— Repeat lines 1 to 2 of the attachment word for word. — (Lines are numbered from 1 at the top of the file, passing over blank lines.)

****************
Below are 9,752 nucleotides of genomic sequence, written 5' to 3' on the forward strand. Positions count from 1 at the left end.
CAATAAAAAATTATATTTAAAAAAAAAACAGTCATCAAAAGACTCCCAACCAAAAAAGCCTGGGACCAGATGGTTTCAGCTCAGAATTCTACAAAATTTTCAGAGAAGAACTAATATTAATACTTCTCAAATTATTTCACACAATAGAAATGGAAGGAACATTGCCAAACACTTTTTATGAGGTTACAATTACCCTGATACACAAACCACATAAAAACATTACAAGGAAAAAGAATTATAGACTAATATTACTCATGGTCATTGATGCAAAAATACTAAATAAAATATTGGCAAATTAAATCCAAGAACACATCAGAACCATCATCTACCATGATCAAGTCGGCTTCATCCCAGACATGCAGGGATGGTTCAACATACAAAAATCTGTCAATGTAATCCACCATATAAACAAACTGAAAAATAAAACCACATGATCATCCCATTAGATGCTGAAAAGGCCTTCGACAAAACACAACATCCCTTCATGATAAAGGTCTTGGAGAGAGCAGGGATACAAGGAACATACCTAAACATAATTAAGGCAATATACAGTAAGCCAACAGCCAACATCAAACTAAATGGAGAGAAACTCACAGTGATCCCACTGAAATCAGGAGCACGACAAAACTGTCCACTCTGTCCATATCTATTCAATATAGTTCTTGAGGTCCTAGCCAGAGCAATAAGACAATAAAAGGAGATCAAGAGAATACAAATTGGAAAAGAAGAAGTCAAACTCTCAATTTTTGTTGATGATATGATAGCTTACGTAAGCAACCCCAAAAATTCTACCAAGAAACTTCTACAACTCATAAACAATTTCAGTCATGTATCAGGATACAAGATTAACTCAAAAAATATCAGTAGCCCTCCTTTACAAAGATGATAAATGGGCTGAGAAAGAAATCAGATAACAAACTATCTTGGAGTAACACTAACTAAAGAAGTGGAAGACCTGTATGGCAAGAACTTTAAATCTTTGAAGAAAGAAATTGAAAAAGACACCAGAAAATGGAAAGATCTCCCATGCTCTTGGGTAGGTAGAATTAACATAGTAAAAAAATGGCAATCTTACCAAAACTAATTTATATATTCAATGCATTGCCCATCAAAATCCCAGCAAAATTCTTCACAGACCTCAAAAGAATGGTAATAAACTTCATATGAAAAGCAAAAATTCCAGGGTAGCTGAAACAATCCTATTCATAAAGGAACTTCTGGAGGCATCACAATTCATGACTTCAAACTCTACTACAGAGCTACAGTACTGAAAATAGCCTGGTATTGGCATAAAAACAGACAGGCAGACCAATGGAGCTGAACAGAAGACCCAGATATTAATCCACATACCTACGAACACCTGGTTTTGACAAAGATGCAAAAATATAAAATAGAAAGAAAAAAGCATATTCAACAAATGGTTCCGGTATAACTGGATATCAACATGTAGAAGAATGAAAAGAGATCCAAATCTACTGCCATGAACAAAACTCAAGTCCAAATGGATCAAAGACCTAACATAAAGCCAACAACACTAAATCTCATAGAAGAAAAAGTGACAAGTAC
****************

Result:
Below are 9,752 nucleotides of genomic sequence, written 5' to 3' on the forward strand. Positions count from 1 at the left end.
CAATAAAAAATTATATTTAAAAAAAAAACAGTCATCAAAAGACTCCCAACCAAAAAAGCCTGGGACCAGATGGTTTCAGCTCAGAATTCTACAAAATTTTCAGAGAAGAACTAATATTAATACTTCTCAAATTATTTCACACAATAGAAATGGAAGGAACATTGCCAAACACTTTTTATGAGGTTACAATTACCCTGATACACAAACCACATAAAAACATTACAAGGAAAAAGAATTATAGACTAATATTACTCATGGTCATTGATGCAAAAATACTAAATAAAATATTGGCAAATTAAATCCAAGAACACATCAGAACCATCATCTACCATGATCAAGTCGGCTTCATCCCAGACATGCAGGGATGGTTCAACATACAAAAATCTGTCAATGTAATCCACCATATAAACAAACTGAAAAATAAAACCACATGATCATCCCATTAGATGCTGAAAAGGCCTTCGACAAAACACAACATCCCTTCATGATAAAGGTCTTGGAGAGAGCAGGGATACAAGGAACATACCTAAACATAATTAAGGCAATATACAGTAAGCCAACAGCCAACATCAAACTAAATGGAGAGAAACTCACAGTGATCCCACTGAAATCAGGAGCACGACAAAACTGTCCACTCTGTCCATATCTATTCAATATAGTTCTTGAGGTCCTAGCCAGAGCAATAAGACAATAAAAGGAGATCAAGAGAATACAAATTGGAAAAGAAGAAGTCAAACTCTCAATTTTTGTTGATGATATGATAGCTTACGTAAGCAACCCCAAAAATTCTACCAAGAAACTTCTACAACTCATAAACAATTTCAGTCATGTATCAGGATACAAGATTAACTCAAAAAATATCAGTAGCCCTCCTTTACAAAGATGATAAATGGGCTGAGAAAGAAATCAGATAACAAACTATCTTGGAGTAACACTAACTAAAGAAGTGGAAGACCTGTATGGCAAGAACTTTAAATCTTTGAAGAAAGAAATTGAAAAAGACACCAGAAAATGGAAAGATCTCCCATGCTCTTGGGTAGGTAGAATTAACATAGTAAAAAAATGGCAATCTTACCAAAACTAATTTATATATTCAATGCATTGCCCATCAAAATCCCAGCAAAATTCTTCACAGACCTCAAAAGAATGGTAATAAACTTCATATGAAAAGCAAAAATTCCAGGGTAGCTGAAACAATCCTATTCATAAAGGAACTTCTGGAGGCATCACAATTCATGACTTCAAACTCTACTACAGAGCTACAGTACTGAAAATAGCCTGGTATTGGCATAAAAACAGACAGGCAGACCAATGGAGCTGAACAGAAGACCCAGATATTAATCCACATACCTACGAACACCTGGTTTTGACAAAGATGCAAAAATATAAAATAGAAAGAAAAAAGCATATTCAACAAATGGTTCCGGTATAACTGGATATCAACATGTAGAAGAATGAAAAGAGATCCAAATCTACTGCCATGAACAAAACTCAAGTCCAAATGGATCAAAGACCTAACATAAAGCCAACAACACTAAATCTCATAGAAGAAAAAGTGACAAGTAC